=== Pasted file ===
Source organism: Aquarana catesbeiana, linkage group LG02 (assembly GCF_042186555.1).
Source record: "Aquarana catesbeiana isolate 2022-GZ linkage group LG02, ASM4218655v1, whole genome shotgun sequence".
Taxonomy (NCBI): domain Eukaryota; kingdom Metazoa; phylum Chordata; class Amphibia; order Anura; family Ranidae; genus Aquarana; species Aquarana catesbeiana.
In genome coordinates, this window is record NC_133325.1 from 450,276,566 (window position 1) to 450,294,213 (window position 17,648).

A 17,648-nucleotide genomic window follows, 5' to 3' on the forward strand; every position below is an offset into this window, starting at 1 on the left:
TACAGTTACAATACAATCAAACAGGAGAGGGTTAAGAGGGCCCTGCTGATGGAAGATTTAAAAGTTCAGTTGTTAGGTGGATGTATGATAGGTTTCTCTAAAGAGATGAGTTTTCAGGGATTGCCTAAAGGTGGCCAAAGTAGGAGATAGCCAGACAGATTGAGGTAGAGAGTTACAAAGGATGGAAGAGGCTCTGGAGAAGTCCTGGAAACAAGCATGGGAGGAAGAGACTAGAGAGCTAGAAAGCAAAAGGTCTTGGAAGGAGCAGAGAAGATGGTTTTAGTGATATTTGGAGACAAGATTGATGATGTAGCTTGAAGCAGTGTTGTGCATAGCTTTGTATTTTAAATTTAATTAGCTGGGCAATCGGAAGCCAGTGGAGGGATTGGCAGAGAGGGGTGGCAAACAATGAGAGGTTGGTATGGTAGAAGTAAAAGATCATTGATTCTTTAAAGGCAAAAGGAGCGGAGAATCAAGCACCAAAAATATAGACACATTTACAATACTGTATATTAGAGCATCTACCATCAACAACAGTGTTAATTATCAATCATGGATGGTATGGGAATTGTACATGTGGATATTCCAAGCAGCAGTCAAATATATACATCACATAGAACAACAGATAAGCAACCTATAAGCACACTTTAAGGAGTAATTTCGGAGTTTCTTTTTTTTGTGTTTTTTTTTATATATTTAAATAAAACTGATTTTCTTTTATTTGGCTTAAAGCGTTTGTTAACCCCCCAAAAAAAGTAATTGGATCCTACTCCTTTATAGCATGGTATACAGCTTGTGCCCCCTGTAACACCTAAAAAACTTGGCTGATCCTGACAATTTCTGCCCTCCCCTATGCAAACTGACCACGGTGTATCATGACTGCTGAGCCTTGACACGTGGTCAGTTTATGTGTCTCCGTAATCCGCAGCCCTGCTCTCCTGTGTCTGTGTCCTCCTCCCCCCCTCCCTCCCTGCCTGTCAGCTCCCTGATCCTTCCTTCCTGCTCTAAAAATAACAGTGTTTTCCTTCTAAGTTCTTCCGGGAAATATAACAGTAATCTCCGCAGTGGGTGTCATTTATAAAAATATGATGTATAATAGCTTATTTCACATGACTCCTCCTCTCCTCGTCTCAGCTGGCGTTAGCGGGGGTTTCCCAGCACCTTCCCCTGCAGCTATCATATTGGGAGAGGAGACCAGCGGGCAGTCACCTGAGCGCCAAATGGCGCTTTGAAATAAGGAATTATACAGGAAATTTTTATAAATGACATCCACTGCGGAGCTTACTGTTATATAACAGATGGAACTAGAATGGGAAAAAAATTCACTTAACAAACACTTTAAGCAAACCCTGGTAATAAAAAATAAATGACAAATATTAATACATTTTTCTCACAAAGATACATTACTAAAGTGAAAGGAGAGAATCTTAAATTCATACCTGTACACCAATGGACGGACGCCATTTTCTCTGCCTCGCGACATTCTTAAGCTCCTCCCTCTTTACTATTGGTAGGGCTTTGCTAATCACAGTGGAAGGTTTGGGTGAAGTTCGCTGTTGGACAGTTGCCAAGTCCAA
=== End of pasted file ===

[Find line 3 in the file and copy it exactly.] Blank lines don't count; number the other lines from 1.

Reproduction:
Taxonomy (NCBI): domain Eukaryota; kingdom Metazoa; phylum Chordata; class Amphibia; order Anura; family Ranidae; genus Aquarana; species Aquarana catesbeiana.